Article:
Friday, August 14, 2015

The Story of Lucy Gault ~ William Trevor

Set in Ireland, opening in 1921 during the Irish War of Independence, Captain Gault finds himself the target of arsonists who aim to set fire to the homes of protestant land owners. Trying to protect the house Gault lets off a gunshot which accidentally wounds one of the arsonists in the shoulder, a troubled boy known to Captain Gault.  Filled with remorse Gault visit’s the young man and his parents and offers them money.  It is incredible that he feels that he is the one who is in the wrong, but that is his perception.  The money is refused, and in fear of repercussions for his actions he decides to move his family (wife and daughter) to the safety of England.

The Captain’s daughter Lucy is distraught at the thought of leaving her beloved ‘Lahardane’, but she is only eight years old and doesn’t understand the trouble surrounding them.  No matter what she says, she cannot change her parent’s mind, so there is only one thing for it – she runs away. Lucy believes that once her parents find her they will understand just how much she doesn’t want to go and they will change their minds, however, Lucy injures herself and never makes her intended destination.  A search is made for Lucy once it is realised that she cannot be found in her usual haunts and, when clothing is found on the beach, it is supposed that she has gone for a swim and drowned.  Travel plans are delayed in the hope of finding a body, but eventually the grieving Captain and his wife leave, not for England as now that is not far away enough but for Europe with no forwarding address.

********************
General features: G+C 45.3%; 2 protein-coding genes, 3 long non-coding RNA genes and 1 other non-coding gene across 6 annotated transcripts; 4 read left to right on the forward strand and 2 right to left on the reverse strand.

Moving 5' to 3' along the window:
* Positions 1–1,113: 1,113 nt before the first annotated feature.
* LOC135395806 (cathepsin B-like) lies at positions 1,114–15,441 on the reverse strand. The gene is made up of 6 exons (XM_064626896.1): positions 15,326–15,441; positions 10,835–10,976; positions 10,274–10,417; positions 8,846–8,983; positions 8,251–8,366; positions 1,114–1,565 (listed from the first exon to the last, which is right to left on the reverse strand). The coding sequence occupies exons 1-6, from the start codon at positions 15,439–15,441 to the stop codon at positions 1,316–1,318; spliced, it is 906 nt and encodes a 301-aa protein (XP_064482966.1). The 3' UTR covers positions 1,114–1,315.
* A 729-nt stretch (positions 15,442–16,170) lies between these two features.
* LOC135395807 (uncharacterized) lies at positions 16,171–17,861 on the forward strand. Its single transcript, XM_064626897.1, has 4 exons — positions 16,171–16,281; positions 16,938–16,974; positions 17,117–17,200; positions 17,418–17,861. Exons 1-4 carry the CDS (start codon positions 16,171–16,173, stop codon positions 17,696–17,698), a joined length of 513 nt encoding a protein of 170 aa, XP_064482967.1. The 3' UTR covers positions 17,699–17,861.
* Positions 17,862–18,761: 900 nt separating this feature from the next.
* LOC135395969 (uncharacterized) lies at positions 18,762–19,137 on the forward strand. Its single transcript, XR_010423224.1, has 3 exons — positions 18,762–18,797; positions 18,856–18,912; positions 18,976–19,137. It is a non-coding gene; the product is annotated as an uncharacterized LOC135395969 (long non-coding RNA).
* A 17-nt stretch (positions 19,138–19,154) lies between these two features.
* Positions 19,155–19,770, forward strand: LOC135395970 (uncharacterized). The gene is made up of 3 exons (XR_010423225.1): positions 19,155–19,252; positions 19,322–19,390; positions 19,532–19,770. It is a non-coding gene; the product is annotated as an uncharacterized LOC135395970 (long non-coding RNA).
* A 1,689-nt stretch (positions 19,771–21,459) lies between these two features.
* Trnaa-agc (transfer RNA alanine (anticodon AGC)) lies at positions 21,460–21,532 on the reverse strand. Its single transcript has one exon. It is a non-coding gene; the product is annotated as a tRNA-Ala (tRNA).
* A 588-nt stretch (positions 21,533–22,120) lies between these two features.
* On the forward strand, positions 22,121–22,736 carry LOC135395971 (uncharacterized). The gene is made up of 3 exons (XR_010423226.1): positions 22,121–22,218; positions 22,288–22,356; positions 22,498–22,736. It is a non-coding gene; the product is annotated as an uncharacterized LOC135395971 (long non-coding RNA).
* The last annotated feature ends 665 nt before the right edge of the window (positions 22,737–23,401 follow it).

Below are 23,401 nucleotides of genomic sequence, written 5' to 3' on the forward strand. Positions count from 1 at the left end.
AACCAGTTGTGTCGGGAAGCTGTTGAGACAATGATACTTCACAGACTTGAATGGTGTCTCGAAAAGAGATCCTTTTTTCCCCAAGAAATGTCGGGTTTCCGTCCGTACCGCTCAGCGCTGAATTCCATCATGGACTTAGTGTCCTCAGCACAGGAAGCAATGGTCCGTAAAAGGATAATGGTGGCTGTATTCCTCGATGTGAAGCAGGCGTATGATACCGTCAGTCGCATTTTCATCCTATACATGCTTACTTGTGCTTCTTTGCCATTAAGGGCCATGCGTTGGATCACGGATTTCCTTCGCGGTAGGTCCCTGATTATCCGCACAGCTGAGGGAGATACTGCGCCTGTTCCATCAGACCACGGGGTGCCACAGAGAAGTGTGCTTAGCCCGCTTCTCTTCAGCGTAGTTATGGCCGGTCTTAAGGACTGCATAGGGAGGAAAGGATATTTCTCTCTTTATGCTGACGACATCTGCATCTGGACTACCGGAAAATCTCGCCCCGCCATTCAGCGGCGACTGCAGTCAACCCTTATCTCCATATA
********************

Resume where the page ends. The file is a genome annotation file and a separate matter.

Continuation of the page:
Henry and Bridget are two servants left to maintain the herd of cows and the grounds, and shortly after the Gault’s departure Henry finds a bundle of clothing – and within it a starving child close to death.  His life and that of his wife’s will change forever.

With no forwarding address the Captain cannot be contacted and although various relatives are tracked down, the fact that Lucy has been found goes no further than these relatives for various reasons.  

As Lucy grows up, her vigil for her parents remains unwavering.  She is convinced that they will eventually return, but as the months turn into years this vigil will have an unalterable impact on her life and happiness. 

I absolutely loved this, it is incredibly sad, but it is so beautifully written that you hardly notice how tragic it really is.  

Maxine

2 comments:

  1. I've read a few volumes of Trevor's short stories but not yet any of his novels - it's time I did.

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